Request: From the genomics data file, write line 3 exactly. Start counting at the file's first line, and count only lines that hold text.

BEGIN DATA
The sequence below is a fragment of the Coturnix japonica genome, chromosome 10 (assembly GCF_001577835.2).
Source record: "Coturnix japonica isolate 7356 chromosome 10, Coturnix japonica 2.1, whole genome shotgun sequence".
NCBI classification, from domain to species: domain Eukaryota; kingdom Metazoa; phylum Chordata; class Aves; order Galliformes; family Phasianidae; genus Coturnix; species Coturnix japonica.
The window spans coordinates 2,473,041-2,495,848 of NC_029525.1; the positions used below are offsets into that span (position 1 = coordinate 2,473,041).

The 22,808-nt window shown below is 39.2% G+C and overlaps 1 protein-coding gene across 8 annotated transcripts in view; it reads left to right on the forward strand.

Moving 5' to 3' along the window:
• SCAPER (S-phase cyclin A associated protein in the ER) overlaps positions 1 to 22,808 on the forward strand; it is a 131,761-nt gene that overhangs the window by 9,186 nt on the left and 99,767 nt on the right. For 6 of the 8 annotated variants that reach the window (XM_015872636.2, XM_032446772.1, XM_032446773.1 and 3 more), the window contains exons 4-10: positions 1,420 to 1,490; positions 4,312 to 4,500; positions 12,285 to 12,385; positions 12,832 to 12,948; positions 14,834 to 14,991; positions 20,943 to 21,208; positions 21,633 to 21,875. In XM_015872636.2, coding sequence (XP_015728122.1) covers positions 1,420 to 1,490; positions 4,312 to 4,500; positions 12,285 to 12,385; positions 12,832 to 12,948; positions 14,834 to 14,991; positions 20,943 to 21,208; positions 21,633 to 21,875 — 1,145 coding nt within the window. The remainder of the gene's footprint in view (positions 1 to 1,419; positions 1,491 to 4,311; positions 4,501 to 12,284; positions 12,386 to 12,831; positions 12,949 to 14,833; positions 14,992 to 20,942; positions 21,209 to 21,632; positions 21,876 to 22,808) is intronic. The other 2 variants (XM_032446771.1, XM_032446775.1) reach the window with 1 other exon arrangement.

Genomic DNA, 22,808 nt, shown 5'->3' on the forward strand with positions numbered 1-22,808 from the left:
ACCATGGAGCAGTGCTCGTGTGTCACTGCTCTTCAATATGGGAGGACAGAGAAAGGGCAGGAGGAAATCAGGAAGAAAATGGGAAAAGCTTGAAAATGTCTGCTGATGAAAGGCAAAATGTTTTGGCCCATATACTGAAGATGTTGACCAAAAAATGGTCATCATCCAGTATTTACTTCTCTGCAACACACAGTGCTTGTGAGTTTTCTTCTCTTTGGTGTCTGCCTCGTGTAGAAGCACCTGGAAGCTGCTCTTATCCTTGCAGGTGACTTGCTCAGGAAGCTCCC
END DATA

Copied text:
NCBI classification, from domain to species: domain Eukaryota; kingdom Metazoa; phylum Chordata; class Aves; order Galliformes; family Phasianidae; genus Coturnix; species Coturnix japonica.